The Future of the World of Warcraft


World of Warcraft came out nearly twenty years ago, and so talking about its future is unique to say the least.

There are very few other games that are that old and that we still speak about in terms of future content. And for World of Warcraft, there is a lot of upcoming content. The Worldsoul Saga will encompass three expansions, all being developed simultaneously.

This is a far cry from how things have worked before. World of Warcraft came out in 2004, and has since had nine expansions. The first – The Burning Crusade – came out in 2007. Since then, there has been an expansion every two years. But it’s not the only changes that have been made. The biggest differences have also included the addition of a free-to-play mode with restrictions after level 20, and the new Classic mode, which lets people play the game as it was when it was originally released.


And despite being twenty years old, the game has hardly stagnated. In those two decades, graphics have improved, content has been culled or improved and the general user experience has been built upon. Gamers in 2004 had no idea that by 2024 they’d be able to play the full game wherever they choose on a Steam Deck, but here we are. Try that on your Gameboy Advance.

And so changes are nothing new. Blizzard might not be pushing the envelope, but they’re no strangers to putting in the work where it needs to be done. This is the first time that three expansions have been announced and worked upon at once, however. That feels different. Perhaps that means it could well be a kind of epic conclusion to the long-running MMO. That would be bad news for the biggest fans, but there’s no shortage of potential for where the game could head next.


On top of the World Soul Saga, a couple of other things have hinted at the future of Warcraft. Firstly, and most obviously, Microsoft now own Blizzard. That can change things in two big ways: the first is the increased focus on consoles. Microsoft owns Xbox. And while rumours about Warcraft on console are no new thing, exec Holly Longdale made the point at Blizzcon 2024.

“Of course we’re talking about that,” she said in an interview with GamesRadar. “We are Microsoft now.”

As part of that, there is now a drive to get content into Game Pass, Xbox’s subscription service. That’s likely to take the guise of re-releases and remakes for the most part, and  especially for Starcraft. But Warcraft’s reforged releases are likely to receive some love too. Ultimately, they’ll want new games, although what form those take is anybody’s guess. We know Microsoft wants people in their PC ecosystem, and that means utilising their big hitters. They don’t come much bigger than Warcraft.


That doesn’t mean a new game will be popping out of nowhere in 2024 – not unless it was already being worked on. But the priorities of Activision as a publisher were very different from the priorities of Xbox (and Microsoft) as a platform holder, and especially because of their subscription service. Fans of Activision’s PC-heavy franchises can expect something to happen.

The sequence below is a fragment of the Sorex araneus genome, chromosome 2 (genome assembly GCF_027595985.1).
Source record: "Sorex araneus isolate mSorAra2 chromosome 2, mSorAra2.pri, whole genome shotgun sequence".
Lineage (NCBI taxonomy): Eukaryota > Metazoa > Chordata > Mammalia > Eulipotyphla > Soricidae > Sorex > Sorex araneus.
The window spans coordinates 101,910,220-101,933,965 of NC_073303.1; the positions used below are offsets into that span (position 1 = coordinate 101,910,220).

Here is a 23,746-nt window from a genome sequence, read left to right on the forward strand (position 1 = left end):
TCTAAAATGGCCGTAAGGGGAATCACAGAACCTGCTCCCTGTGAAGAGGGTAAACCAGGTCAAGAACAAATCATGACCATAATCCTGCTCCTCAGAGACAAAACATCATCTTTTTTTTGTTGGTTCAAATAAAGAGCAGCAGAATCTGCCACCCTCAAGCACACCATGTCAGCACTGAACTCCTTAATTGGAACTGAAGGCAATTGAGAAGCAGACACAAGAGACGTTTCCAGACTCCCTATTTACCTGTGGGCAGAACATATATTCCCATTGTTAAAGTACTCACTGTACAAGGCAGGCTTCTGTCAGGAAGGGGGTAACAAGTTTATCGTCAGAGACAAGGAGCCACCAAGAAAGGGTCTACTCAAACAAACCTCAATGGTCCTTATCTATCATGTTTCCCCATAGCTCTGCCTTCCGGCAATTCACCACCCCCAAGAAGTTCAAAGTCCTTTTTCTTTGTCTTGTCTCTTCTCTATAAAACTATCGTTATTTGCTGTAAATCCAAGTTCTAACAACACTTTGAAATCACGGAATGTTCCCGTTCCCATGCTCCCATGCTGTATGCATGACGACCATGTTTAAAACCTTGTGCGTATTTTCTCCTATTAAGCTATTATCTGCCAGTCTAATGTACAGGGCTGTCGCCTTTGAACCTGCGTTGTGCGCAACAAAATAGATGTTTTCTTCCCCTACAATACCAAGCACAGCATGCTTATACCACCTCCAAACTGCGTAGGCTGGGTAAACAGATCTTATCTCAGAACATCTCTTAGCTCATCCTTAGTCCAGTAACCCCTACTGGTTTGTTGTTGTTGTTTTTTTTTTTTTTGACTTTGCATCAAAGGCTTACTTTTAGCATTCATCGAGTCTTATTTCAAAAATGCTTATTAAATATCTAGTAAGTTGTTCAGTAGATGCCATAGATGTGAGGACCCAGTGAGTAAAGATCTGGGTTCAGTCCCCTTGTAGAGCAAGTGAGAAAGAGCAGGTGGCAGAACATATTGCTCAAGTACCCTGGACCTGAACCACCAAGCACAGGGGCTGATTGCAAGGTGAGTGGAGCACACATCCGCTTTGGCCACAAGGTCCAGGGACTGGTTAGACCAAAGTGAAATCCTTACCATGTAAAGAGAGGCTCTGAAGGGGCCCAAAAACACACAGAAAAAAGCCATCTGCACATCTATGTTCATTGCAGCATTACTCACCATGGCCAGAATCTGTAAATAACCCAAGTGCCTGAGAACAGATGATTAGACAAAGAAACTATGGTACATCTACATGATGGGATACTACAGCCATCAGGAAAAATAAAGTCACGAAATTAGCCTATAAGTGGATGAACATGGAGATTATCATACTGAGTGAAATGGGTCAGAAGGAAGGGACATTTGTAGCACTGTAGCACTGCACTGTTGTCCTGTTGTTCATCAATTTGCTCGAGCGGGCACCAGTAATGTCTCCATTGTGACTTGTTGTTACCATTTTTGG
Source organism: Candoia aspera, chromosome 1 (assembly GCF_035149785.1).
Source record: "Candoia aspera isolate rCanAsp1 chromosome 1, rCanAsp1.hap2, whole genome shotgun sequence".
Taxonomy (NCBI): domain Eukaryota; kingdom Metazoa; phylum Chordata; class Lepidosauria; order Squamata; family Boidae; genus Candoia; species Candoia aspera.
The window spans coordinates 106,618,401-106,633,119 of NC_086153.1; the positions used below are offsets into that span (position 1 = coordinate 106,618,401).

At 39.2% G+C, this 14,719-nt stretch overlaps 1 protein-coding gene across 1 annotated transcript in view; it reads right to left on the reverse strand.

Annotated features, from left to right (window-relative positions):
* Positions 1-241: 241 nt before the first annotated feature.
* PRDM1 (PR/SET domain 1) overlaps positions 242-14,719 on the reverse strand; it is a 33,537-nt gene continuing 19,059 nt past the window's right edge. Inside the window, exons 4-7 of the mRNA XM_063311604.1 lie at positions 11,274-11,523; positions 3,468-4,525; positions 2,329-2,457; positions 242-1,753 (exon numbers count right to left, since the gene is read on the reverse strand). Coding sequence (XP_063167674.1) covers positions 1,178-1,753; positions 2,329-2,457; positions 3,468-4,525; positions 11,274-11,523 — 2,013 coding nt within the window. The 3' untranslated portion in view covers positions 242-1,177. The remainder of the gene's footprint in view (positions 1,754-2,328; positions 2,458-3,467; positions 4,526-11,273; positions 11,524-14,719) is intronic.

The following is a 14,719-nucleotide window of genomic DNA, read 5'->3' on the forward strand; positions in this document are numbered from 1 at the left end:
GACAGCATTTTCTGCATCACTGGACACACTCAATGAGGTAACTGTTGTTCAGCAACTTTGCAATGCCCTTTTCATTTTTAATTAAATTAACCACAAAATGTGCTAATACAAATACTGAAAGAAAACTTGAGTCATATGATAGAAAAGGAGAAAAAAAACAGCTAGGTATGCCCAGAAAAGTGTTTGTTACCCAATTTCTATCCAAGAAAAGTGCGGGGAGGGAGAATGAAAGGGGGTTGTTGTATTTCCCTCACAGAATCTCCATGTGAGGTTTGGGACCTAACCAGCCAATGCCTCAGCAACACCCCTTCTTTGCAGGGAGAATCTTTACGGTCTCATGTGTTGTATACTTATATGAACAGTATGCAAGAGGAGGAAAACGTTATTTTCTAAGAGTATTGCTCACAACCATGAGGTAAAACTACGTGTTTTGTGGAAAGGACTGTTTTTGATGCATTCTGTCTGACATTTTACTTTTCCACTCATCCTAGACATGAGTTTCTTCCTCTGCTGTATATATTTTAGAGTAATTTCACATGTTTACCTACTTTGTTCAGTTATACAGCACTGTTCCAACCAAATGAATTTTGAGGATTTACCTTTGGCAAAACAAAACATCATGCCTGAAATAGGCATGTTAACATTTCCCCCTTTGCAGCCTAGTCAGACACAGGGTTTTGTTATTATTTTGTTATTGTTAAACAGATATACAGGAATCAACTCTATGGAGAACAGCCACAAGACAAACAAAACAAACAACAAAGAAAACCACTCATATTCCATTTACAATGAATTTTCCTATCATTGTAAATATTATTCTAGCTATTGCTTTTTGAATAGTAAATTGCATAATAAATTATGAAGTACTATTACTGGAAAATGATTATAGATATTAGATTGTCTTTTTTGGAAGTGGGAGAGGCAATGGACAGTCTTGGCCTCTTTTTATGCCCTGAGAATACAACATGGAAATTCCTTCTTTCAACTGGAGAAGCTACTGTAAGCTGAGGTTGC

It seems unlikely they’ll just chuck the World of Warcraft subscription into Game Pass – that would probably lose them a reliable monthly income – but there will be incentives. Whether that’s as simple as mounts or money off, we won’t know until it’s officially announced. But expect there to be some kind of incentive for World of Warcraft players to get a Game Pass subscription. And we know from experience that a sizable group is likely to at least think of biting.


The second hint at the future of Warcraft is the hiring of Chris Metzen. Chris had a long history with the franchise before retiring, and he’s been brought back as executive creative director to help craft “the next generation of adventures”.

Naturally, that might refer specifically to the Worldsoul Saga. There’s no point making assumptions that this is something big. But the fates do seem to be aligning. We have a new owner with a need for content, a twenty-year-old MMO suddenly getting an epic trilogy of expansions that would be perfect for finishing up and setting up the future and the return of an old hand to guide the future of the franchise. If this isn’t the perfect time for a move forward, when would be?

No matter how well Blizzard maintains their game, it’s still built on a game from 2004. There are limits to the changes that can be made. And while the success of Classic might imply that there’s a sizable group who are happy for things to stay exactly as they are (or to be rolled back, as the case may be) there is a sell-by date on that way of thinking. We can only imagine that with each passing year, the amount of new blood hitting World of Warcraft is going down.


But what shape would a new move forward take? It’s not the early 2000s anymore, and the number of successful MMOs we can name from the last five years are limited to say the least. Look up a best-of for the genre and, even in 2024, most of the content will be at least ten years old. The most successful modern games approaching this genre take a very different shape indeed. A lot has changed in twenty years, but how do you build a sequel to a classic MMO with it feeling familiar but not dated?

But this isn’t just any MMO. This is Warcraft. And by definition a sequel would be big news. The pressure isn’t getting the hype cycle started, it’s delivering a game that somehow matches twenty years of improvements and ideas on day one. Because if it doesn’t you’re going to struggle to convince people to stay with it. Especially if your old MMO is effectively content complete – you want people to return to one game or the other.

And so it’s an interesting challenge – far more than a Warcraft 4 would be. But one way or another, World of Warcraft needs to look to the future, and it’s only a matter of time before we start seeing how it will evolve.